Friday, October 09, 2009

They don't get it

WASHINGTON (AFP) – US President Barack Obama's Nobel Peace Prize win has been met with skepticism by many US media organizations, including those who endorsed him as a candidate during the 2008 election campaign.

The news of the day, sadly, is not celebration that our President, and, by implication, our entire nation was honored with the one of the world's most prestigious awards. No, the big news is the chatter over Obama's worthiness.

Oh, I'll admit it: even I was stunned to see the news this morning and learn that Obama had won the Nobel Peace Prize. I wasn't even aware that he had been nominated. And my first reaction was, "Isn't it a little soon?" Not that he was unworthy, but that he had only begun his work, and the impact was uncertain. And I was thinking of that war in Afghanistan. So I interpreted this award as the Nobel committee's gesture of reconciliation with America. And I took some personal pleasure and pride in it.

I heard part of Obama's acknowledgement speech in the morning, and I was impressed with his grace and humility. Over the course of the day, I scanned the blogs and news headlines, and I was disturbed about the controversy.

It wasn't till the end of the day, as I was driving home, that I heard some actual news that turned my head around. After listening to David Brooks and E.J. Dionne dither about whether this would make things "harder" for the President, I heard a brief clip from a member of the Nobel committee. First, he said the committee's decision had been unanimous. Then he noted, as foremost among a number of reasons, that Obama had returned "multilateral diplomacy" to the forefront of international affairs.

He said a bunch of other stuff, but my mind was racing from that point. What he was saying, or what I heard, what the prize committee is trying to tell us, is that the world believes Obama is beating the swords into plowshares. True or not, that belief is a wellspring for new hope around the world. Back in the USA, however, we're sitting here playing our political "gotcha" games with the pundit class scoring for the best soundbites and ratings. And we think all of the noise of the birthers and the teabaggers matters to the rest of the world. Think they care whether we have decent health care? They've got their own thank you, and they probably think we're idiots. But they think Obama is doing the right thing with his approach to international affairs, and the world is hungry for strong, rational leadership.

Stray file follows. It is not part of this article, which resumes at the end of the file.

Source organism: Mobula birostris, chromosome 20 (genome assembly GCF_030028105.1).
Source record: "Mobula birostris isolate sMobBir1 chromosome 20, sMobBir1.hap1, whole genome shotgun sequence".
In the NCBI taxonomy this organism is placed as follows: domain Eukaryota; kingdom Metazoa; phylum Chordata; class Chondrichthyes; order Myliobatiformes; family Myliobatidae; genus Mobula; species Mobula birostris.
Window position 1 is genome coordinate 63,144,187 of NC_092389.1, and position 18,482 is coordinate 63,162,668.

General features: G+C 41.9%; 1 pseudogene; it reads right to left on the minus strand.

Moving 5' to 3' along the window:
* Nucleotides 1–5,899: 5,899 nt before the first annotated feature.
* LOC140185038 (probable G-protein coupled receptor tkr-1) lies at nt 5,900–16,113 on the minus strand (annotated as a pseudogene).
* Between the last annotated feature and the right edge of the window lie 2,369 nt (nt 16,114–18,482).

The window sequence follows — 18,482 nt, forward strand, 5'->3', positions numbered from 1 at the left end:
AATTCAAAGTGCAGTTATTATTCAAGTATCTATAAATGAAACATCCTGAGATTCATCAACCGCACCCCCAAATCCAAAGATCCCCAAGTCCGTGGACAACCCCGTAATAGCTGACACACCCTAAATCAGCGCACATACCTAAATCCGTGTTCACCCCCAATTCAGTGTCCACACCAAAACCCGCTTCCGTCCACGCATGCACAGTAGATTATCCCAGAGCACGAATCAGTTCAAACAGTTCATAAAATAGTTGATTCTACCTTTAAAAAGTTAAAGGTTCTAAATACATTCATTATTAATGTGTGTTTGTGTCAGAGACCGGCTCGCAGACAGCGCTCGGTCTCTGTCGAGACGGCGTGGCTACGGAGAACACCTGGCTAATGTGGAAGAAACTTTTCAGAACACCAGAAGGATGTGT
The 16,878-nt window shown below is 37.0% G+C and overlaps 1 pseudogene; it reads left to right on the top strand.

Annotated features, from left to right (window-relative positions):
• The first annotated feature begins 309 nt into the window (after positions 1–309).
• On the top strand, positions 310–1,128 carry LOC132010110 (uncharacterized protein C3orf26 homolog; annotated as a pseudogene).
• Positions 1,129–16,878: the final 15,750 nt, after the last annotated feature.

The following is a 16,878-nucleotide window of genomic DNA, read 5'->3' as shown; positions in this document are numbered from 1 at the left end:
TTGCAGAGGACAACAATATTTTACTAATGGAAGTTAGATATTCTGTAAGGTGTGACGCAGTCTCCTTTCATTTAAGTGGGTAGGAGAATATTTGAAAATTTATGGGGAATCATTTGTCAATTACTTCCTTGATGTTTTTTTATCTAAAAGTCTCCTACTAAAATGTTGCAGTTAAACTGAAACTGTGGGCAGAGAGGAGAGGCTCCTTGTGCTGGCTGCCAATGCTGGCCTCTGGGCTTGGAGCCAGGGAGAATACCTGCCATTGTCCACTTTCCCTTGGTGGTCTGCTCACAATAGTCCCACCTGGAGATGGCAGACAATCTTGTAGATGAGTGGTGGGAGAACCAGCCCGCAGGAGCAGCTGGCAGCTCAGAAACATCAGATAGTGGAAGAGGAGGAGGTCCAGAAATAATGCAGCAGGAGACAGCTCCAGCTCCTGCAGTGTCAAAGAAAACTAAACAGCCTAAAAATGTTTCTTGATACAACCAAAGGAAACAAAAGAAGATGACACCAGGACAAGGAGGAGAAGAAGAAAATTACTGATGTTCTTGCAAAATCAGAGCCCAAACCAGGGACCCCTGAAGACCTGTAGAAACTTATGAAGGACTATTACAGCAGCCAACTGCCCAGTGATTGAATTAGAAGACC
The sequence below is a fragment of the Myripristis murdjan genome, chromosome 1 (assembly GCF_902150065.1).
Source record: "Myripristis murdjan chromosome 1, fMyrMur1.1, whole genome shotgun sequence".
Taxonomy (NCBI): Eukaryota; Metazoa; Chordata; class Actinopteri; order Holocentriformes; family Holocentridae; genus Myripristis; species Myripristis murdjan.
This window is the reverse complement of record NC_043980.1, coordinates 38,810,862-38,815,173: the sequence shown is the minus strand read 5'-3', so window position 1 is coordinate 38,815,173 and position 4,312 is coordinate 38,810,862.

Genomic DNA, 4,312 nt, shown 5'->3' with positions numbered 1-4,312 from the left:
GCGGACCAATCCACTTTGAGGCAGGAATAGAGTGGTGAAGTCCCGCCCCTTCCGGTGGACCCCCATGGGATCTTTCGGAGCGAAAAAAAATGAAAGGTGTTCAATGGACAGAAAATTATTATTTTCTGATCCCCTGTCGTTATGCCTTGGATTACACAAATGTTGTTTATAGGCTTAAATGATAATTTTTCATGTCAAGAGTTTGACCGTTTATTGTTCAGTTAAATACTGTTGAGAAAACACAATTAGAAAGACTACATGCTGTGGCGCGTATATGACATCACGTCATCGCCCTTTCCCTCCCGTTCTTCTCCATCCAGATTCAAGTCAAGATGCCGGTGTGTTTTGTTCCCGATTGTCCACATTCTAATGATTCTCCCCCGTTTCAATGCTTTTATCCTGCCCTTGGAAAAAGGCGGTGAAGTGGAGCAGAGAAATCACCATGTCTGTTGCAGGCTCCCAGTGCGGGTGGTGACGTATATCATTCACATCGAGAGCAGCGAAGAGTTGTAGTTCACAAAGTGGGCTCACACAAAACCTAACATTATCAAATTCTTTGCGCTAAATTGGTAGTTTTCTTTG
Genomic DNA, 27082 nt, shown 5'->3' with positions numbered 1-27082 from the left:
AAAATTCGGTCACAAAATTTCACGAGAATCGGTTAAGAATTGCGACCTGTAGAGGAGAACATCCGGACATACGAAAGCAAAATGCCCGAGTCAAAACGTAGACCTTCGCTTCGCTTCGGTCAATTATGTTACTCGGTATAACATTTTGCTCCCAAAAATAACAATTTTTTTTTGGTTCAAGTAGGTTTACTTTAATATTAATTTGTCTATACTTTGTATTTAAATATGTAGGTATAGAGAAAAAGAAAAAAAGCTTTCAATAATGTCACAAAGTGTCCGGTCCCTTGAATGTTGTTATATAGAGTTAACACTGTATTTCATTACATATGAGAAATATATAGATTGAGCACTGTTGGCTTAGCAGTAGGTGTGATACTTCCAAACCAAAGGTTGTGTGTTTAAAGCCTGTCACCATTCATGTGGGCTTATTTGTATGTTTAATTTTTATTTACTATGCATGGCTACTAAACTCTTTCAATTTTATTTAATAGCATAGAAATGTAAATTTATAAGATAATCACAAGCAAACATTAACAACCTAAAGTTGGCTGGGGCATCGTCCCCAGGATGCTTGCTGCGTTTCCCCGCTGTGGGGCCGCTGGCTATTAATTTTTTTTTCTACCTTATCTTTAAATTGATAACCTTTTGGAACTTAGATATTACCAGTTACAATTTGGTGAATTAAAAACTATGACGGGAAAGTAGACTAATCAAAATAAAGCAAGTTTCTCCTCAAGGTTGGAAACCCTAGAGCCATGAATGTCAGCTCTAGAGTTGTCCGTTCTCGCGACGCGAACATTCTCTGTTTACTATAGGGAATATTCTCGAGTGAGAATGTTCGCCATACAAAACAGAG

By replacing fear with hope, Obama has given a massive spiritual gift to the world, and this, in the end, is what the Nobel committee is acknowledging. Without hope, there is no possibility for peace.

And yes, this award is political. It is a deserved honor, to be sure, but above and beyond that, it is a direct message to the American people: Wake up! You're judging this man by the wrong standards. This is not about your petty political squabbles and whether Republicans can be appeased. This is about helping chart a sustainable course for the future of our planet.

It is, in fact, a very sad day when people's first instinct is to criticize an award, not to honor it. It's as if someone else were grievously injured by this decision. But of the 200 some nominees, who was the more deserving? I've heard a lot of speculation about the "meaning" of this decision, with little or no reference to the committee's stated reasoning. Shouldn't we be listening to their message rather than second guessing and suggesting ulterior motives?

I don't know about you, but the awarding of the Nobel Peace Prize to our sitting president has made me proud to be an American. To the doubters, I feel sorry for you, but your cynicism is its own punishment. And don't any of you ever lecture me about love of country.